Clearly, redesigning the dental dam specifically for oral sex hasn’t done much for the product’s image. In New York, it’s rarely mentioned by patients at Planned Parenthood: requests for dental dams occur about five times a month, says spokesperson Adrienne Verrilli, compared to the almost daily requests for condoms. Even queer women seem to prefer cheerleading the dam’s existence to actually purchasing it. "We started distributing dental dams in 2003 at places like parties," says Annaliese Constable, a coordinator for the Lesbian and Same-Sex Attracted Women’s Sexual Health Project at ACON, an Australian health organization. But it soon became clear that "the dams were not being used." So, in 2006, after spending about $1,500 a year to buy 3,000 dental dams, the project stopped including them in safe-sex packs.
Today, the project distributes a mere 400 dams each year. Women ask coordinators about dams, Constable says, but seldom take them home. "They just want to know there is a service that has something for them and represents them," she says, even if they don’t actually want to use the product.
redesigning the dental dam hasn't done much for the product's image
Yet of all examples of the dam’s meager acceptance, its use in Australian women’s prisons might be the most telling. In a rare instance, prisons in New South Wales started stocking dental dams after a local court ruled that men’s prisons had to be supplied with condoms. But a study found that only 4 percent of incarcerated women use the dams during oral sex with other inmates. "Women use them as little mats in their rooms," says Juliet Richters, a sexual health researcher at the University of New South Wales and co-author of the study. "They are having no effect in terms of prevention for sexually transmitted infections (STIs)."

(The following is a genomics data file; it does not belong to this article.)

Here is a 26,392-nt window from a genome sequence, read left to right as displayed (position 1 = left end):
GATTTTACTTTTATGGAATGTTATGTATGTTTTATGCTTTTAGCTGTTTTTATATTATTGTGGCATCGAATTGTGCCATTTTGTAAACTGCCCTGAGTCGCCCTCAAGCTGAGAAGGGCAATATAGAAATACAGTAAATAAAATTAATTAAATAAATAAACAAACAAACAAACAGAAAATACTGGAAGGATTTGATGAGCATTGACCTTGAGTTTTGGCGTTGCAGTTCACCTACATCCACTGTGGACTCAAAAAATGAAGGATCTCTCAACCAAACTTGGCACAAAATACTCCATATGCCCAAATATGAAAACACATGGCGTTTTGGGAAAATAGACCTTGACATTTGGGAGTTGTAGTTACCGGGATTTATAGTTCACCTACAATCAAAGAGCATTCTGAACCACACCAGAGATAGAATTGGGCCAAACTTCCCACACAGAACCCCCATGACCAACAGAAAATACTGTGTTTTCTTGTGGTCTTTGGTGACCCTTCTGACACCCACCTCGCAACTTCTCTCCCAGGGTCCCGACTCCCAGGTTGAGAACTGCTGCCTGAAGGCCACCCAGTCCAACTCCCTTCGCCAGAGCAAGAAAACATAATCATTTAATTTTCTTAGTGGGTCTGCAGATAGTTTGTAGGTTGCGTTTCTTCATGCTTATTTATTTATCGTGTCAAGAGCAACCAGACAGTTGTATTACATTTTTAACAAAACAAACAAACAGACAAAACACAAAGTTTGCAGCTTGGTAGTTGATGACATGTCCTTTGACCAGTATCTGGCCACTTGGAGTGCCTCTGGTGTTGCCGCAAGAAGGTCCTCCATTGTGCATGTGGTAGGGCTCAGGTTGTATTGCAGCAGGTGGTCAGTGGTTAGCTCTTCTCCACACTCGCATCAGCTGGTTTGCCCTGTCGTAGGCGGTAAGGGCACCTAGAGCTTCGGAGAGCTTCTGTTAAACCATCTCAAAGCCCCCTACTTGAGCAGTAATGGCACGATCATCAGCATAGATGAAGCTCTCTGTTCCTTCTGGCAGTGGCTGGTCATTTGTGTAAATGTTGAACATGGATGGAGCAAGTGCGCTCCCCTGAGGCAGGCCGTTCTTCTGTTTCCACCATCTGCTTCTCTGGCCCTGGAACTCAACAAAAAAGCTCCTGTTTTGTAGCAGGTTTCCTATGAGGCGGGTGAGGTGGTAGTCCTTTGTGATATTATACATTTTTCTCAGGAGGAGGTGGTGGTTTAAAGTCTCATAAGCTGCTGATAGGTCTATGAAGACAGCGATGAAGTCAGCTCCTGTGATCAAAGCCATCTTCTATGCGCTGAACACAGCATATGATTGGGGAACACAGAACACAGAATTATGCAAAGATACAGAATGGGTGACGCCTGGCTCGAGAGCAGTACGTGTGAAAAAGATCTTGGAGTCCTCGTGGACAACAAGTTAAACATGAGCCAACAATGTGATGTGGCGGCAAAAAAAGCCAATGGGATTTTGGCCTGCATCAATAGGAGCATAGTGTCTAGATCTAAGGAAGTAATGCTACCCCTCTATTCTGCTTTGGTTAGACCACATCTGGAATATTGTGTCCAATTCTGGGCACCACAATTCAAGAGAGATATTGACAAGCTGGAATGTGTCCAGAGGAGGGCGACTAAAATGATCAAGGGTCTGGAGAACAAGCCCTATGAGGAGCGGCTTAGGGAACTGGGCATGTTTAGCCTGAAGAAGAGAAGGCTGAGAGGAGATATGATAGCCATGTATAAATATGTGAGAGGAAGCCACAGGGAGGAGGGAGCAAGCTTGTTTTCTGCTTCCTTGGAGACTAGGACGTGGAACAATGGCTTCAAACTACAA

If women who are incarcerated don’t use them, and Planned Parenthood can’t give them away for free, then it shouldn’t be surprising that major US drugstores don’t carry dental dams at all. But that doesn’t mean dam companies haven’t tried: in 1998, Glyde’s US representative, Barbara Lippert, pitched the dams to multiple companies, including CVS and Walgreens. "The drugstores won’t pick ‘em up and that’s really the shame of it," she says. Lippert recalls one representative saying "never in his lifetime" in reaction to stocking the dams, while another said "they can cut up a condom if they want.’" She sent him a box of condoms and a pair of scissors in response, along with a note saying "you try it."
Representatives from CVS and Walgreens couldn’t confirm these 1998 interactions, but Phil Caruso, a representative at Walgreens, said that "at this time, we do not carry the Sheer Glyde Dam throughout our chain," and that the decision is "based on a number of factors including customer demand."
Demand might be low because medical experts still aren’t sure how well the dams actually work. "Usually when people start doing promotion for a health-prevention product, it’s because there is something to prevent," Richters says. But there have been few reported cases of female-to-female transmission of HIV — the latest of which was announced by the CDC last week — meaning there isn’t much "evidence of need" for queer women.